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Train robbers had botched Swindon wages raid
5:30am Friday 20th December 2013 in News
GREAT Train Robber Ronald Biggs wrote of an earlier raid by some of the gang on a Swindon Railway Works wages train.
Biggs, who died on Wednesday morning, described the aborted heist on his website, ronniebiggs.com Most people have heard of the 1963 Great Train Robbery, when a gang led by Bruce Reynolds took £2.6m – about £40m in today’s money – from the Glasgow to London mail train. According to Biggs there were two earlier plans in 1962. The first involved a train carrying money from Midlands betting shops for banking in London, but was abandoned when it was discovered the funds were cheques.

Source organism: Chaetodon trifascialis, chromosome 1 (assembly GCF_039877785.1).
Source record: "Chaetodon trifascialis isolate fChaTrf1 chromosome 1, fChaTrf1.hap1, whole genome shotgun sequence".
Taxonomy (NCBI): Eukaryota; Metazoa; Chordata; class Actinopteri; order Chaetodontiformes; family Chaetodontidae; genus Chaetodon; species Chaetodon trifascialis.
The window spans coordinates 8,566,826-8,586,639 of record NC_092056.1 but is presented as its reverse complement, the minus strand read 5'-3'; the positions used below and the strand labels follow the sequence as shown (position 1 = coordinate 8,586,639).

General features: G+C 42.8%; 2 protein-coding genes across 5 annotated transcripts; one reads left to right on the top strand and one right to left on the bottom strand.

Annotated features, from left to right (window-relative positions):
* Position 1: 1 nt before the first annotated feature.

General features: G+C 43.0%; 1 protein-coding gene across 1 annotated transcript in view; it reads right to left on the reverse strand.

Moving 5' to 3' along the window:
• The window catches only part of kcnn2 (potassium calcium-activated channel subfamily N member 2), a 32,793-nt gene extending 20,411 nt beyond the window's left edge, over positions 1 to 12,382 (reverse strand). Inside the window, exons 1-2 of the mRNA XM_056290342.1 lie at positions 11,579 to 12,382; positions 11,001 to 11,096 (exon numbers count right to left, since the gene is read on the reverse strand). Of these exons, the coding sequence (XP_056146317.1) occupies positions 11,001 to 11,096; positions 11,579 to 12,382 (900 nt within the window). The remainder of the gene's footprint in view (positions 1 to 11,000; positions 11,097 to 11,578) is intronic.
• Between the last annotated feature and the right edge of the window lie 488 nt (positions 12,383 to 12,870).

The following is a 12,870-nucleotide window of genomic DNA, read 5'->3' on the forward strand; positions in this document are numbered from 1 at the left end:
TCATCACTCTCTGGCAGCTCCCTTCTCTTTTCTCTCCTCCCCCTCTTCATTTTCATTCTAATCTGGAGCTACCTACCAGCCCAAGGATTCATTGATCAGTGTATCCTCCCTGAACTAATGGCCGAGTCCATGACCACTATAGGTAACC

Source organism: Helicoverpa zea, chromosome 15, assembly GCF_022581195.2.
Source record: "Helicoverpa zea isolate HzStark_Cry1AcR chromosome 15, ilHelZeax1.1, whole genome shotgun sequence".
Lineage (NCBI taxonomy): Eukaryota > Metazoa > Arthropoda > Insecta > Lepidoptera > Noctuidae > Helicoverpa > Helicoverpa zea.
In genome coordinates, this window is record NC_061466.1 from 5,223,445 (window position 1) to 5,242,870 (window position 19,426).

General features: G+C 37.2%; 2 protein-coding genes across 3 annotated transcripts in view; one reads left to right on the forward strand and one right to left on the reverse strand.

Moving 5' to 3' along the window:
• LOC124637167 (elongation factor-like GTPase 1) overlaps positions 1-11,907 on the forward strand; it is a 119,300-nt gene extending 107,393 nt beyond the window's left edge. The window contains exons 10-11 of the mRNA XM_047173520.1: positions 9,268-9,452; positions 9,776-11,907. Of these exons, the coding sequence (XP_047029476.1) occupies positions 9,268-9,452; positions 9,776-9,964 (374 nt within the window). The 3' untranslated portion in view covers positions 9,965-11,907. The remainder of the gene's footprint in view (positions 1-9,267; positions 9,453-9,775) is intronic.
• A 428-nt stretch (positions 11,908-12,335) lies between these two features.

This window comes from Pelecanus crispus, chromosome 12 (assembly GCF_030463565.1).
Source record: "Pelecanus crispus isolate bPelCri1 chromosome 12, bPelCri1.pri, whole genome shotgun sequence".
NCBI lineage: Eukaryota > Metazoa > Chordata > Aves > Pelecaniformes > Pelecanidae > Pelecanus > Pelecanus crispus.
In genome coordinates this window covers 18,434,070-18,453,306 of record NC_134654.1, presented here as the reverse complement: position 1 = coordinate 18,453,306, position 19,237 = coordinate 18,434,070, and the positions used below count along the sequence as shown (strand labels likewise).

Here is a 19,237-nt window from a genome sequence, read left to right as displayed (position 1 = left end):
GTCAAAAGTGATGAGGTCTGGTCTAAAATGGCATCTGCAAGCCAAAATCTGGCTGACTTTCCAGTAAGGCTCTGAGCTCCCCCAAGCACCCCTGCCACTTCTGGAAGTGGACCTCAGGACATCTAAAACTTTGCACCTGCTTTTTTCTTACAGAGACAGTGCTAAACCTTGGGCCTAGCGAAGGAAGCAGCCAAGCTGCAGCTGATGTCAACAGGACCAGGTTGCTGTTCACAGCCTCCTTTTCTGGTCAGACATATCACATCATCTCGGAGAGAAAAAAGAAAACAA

“The second target was the Irish Mail Train, the Bristol Express, that ran out of Paddington Station.
The train, Buster Edwards had discovered, often carried the wages for the railway workers at Swindon.
It was also a passenger train so the gang could be on the train to stop it.
A first trial run went to plan, but the actual robbery was something of a disaster, with the gang getting away with less than £700.”
The Adver splashed the story of the Great Train Robbery across its front page. We told our readers: “An armed gang of 20 to 30 masked men tricked the Glasgow-London mail into stopping by ‘fixing’ a signal, swarmed on board, attacked and handcuffed the crew and forced them to take the first two coaches on to a bridge over a lonely road.”
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